Planning of school places should rest with local, not central, government

Children packed like sardines, foreigners flooding in, temporary classrooms crowding out play space. The language used to illustrate the current chronic shortage of primary school places in England is emotive.

And understandably so. The fear of not getting a school place for your child strikes at the heart at every parent. The fact that we are in this mess also points to some glaring problems at the heart of current education policy.

According to the Local Government Association almost half of English school districts will have a shortage of primary places by 2015. Some areas will face a 20% shortfall. Agonising about which school to choose will become an irrelevance for many parents, who may simply face the reality of no school place at all for their rising five-year-old children.

School place planning is an imprecise science. Birth rates are known and local government can predict the impact of future housing development but there are also what might be described as the known unknowns.

Immigrations trends, welfare changes like the current housing benefit changes, cross border movement of pupils and the effect of recession on young families’ ability to move or afford private school fees can all have a significant impact on basic need for places.

But clearly something has gone very badly wrong now. The government yesterday swiftly put the blame at Labour’s door, claiming a failure to plan for this situation.

But the coalition has been in power for over three years, during which time local government leaders have been warning of imminent disaster. Sadly the DFE has appeared almost irrationally obsessed with its free school and academy programme.

The 2011 education act meant that all new schools must be either free schools or academies. But these are are planned, authorized and funded directly from Whitehall, well away from the local government planning process, even though it is councils that have statutory responsibility for providing school places.

In one farcical local situation this week a new build primary school failed to open because the DFE didn’t find a sponsor in time.

The Coalition has allocated £1.7 billion to free schools over the life of this Parliament and 174 are now open.  But the National Audit Office estimated that in the first two years of the programme, fewer than two thirds of the places created were in areas of need. Perhaps more significantly, only a third were in primary schools.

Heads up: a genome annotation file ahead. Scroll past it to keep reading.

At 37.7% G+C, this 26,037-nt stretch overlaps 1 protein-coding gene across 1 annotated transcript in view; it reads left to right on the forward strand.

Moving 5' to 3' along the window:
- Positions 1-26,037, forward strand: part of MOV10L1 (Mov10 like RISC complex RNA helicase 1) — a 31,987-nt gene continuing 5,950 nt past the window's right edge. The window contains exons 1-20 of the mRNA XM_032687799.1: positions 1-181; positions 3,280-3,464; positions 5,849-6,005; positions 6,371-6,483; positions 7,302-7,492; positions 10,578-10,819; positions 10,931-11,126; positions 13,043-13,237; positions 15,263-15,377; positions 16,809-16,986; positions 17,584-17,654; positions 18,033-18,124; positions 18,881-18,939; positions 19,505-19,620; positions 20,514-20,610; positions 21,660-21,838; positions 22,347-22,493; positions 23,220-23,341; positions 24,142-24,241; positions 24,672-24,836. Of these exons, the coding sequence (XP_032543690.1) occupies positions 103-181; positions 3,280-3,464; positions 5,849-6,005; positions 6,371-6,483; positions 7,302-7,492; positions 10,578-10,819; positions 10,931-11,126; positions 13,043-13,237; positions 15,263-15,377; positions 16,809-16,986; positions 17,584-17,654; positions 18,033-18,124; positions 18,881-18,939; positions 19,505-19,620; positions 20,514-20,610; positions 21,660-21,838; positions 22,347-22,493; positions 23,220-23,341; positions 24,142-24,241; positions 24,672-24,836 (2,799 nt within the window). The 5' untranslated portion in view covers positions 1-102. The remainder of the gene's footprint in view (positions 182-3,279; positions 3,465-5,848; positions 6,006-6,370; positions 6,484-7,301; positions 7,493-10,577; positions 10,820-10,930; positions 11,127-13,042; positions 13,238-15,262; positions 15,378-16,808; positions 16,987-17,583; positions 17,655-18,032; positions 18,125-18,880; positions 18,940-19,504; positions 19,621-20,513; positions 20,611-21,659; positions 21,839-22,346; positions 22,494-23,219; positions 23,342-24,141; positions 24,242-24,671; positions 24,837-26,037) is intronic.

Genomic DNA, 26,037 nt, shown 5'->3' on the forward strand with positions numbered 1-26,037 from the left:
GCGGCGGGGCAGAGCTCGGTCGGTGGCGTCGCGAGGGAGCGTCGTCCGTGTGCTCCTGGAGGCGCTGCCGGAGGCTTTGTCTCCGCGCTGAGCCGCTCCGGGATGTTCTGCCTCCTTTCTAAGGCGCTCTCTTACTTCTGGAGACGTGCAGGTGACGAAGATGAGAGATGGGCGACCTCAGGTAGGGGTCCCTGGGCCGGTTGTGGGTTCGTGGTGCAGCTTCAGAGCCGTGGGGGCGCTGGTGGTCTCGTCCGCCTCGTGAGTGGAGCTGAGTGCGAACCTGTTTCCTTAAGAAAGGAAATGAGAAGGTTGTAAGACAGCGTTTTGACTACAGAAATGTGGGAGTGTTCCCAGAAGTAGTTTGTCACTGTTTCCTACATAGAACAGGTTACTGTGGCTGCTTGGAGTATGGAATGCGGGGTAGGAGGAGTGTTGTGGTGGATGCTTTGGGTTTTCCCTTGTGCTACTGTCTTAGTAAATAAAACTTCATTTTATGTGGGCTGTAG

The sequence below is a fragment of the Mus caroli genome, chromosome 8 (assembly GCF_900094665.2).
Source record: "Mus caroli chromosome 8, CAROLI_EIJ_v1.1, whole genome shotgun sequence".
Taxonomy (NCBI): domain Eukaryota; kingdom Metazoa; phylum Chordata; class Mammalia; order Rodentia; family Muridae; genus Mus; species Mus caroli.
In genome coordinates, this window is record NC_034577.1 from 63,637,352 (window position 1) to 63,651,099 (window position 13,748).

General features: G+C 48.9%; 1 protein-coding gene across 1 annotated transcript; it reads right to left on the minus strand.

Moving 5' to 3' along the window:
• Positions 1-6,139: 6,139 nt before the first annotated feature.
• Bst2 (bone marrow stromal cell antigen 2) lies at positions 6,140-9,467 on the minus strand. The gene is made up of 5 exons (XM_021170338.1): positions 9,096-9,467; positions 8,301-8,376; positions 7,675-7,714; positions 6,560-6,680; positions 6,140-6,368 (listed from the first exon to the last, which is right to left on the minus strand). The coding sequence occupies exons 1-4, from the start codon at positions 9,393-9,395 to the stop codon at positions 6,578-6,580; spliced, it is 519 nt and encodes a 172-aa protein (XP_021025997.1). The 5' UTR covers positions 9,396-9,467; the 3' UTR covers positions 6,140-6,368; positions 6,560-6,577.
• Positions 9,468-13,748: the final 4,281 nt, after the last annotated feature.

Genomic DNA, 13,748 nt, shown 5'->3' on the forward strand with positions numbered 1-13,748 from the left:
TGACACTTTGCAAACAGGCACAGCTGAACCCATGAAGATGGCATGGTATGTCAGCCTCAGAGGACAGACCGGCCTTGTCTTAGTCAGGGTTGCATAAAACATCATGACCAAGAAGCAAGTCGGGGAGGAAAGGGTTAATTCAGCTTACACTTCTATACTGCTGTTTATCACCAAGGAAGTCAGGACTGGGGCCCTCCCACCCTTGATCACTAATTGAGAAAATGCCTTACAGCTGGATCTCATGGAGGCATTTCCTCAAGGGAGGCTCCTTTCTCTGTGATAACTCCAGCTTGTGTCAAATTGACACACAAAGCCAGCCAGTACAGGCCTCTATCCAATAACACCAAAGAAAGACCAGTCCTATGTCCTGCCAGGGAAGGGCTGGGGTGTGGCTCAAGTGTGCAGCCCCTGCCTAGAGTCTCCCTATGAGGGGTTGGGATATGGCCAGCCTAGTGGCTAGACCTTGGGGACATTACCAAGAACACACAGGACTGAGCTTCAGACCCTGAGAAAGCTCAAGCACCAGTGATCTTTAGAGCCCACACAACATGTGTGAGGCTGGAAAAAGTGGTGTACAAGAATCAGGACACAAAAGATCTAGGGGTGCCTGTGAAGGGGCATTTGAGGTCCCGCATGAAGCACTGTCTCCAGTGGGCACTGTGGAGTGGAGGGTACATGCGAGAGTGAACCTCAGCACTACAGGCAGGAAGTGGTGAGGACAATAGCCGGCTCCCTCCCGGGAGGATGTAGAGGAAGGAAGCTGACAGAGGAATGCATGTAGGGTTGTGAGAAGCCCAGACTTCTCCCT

Government has been making money available to LAs for basic need (statutory school places) but clearly not enough – according to the NAO some LAs have been funding basic need by raiding their capital repair budgets, thereby storing up other problems for the future. It is almost inconceivable that in these straightened times, local authorities, whose budgets have been decimated, could launch their own school building programme without government support.

So this will be a crisis for some time to come unless we see a drastic change to the current haphazard and un-coordinated approach that has inevitably resulted from both local and central government having dual responsibility for this issue.

The first step should be an immediate stop to any new schools unless there is a demonstrable need. The LGA’s Education lead David Simmonds, a Tory councillor, sensibly set aside the party political line yesterday to point out that parents in hard-pressed areas would understandably ask why money was being spent on extra free school places in areas where there were already vacancies.

And the DFE should just pull out of the process and provide the money for local authorities able to get on with planning and providing what is after all a basic human right for children in their communities.

This wouldn’t necessarily mean an end to diversity, parent promoters or choice. The Labour government set in train a process of local competitions for new school providers (from the maintained and academy sector,) where there was a need for a new school. That could be revived with immediate effect

But it would mean one big shift and awkward shift in both rhetoric and policy – in favour of local rather than central government control. The drift has been determinedly in the opposite direction, regardless of who has been in power, for the last 20 years. We are seeing the effect of that in education now.

The crisis will apparently peak in 2015 – and may not be a very cheery prospect for many MPs in election year. Hopefully it will help to focus minds because the rapid change of direction needs to start now.

This article originally appeared in the Guardian

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